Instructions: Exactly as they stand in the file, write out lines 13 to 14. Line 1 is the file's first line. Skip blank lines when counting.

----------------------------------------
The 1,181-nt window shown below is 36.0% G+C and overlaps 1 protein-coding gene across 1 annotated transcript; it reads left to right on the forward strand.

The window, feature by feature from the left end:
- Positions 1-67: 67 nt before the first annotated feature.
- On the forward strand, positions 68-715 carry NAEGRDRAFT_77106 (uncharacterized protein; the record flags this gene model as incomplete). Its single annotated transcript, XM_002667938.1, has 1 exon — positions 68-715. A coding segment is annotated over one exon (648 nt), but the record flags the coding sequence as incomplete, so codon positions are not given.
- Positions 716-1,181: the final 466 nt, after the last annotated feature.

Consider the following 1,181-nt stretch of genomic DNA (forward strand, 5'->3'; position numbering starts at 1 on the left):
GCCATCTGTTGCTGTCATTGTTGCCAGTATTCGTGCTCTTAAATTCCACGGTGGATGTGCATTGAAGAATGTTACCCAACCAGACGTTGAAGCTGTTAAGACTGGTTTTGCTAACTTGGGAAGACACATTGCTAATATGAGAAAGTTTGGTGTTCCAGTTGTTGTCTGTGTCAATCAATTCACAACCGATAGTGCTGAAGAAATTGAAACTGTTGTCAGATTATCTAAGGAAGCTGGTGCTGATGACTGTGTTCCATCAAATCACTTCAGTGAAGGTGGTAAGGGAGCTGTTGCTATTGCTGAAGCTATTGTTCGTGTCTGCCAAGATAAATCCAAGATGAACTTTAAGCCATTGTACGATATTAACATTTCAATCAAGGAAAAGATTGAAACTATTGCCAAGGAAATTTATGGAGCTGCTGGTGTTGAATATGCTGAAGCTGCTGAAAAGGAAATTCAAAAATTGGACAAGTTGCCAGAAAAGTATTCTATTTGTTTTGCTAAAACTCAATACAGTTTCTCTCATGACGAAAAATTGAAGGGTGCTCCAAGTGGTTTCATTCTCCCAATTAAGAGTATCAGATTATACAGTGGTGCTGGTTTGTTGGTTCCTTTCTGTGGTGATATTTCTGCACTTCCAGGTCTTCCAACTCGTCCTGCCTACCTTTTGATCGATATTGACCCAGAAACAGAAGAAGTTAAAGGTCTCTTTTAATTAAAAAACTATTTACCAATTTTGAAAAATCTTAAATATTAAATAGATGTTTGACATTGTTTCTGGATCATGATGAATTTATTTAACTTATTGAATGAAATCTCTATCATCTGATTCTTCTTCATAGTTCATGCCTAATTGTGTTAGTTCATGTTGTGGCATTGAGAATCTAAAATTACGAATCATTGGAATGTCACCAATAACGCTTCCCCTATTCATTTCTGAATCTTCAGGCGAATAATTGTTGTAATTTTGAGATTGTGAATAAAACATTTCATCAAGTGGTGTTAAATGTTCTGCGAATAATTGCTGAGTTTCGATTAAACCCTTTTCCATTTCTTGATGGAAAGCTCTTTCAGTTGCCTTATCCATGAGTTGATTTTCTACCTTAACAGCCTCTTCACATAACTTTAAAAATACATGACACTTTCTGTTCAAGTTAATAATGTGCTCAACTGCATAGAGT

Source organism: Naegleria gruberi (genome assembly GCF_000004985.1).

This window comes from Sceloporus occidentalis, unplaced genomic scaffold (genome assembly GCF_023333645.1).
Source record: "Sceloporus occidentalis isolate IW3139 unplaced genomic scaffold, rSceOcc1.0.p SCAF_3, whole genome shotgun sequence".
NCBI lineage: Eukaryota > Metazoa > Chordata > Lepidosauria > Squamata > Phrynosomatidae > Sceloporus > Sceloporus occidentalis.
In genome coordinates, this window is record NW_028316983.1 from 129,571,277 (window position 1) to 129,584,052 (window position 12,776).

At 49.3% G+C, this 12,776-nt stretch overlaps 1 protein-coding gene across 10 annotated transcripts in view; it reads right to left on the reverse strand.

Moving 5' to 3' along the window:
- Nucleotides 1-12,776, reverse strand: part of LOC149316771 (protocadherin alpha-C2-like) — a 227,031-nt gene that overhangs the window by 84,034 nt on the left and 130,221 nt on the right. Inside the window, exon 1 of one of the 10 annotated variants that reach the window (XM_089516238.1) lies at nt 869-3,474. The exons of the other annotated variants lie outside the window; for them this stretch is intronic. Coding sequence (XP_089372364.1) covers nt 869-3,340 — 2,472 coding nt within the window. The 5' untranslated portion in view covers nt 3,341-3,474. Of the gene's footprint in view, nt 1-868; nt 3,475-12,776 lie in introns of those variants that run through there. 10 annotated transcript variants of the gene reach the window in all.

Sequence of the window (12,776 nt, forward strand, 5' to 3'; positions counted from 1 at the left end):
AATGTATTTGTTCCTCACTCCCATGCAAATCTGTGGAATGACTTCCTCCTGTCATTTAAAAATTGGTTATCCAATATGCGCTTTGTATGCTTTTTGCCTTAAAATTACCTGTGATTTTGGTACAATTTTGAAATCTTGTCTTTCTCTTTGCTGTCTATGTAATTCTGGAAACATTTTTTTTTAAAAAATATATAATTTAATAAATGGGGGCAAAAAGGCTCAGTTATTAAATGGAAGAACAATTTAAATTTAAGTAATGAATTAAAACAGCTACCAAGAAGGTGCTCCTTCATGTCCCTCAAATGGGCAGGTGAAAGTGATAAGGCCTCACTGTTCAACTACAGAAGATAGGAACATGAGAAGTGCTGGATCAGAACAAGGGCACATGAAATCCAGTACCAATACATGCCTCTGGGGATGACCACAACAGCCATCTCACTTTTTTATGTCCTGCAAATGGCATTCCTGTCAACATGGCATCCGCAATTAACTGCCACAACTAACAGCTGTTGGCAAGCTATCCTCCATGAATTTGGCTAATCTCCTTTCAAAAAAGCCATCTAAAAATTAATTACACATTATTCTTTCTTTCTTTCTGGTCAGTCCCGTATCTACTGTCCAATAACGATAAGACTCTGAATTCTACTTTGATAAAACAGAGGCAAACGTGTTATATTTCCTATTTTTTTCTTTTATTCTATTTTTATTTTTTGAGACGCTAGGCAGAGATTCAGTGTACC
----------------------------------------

At 49.3% G+C, this 12,776-nt stretch overlaps 1 protein-coding gene across 10 annotated transcripts in view; it reads right to left on the reverse strand.

Moving 5' to 3' along the window: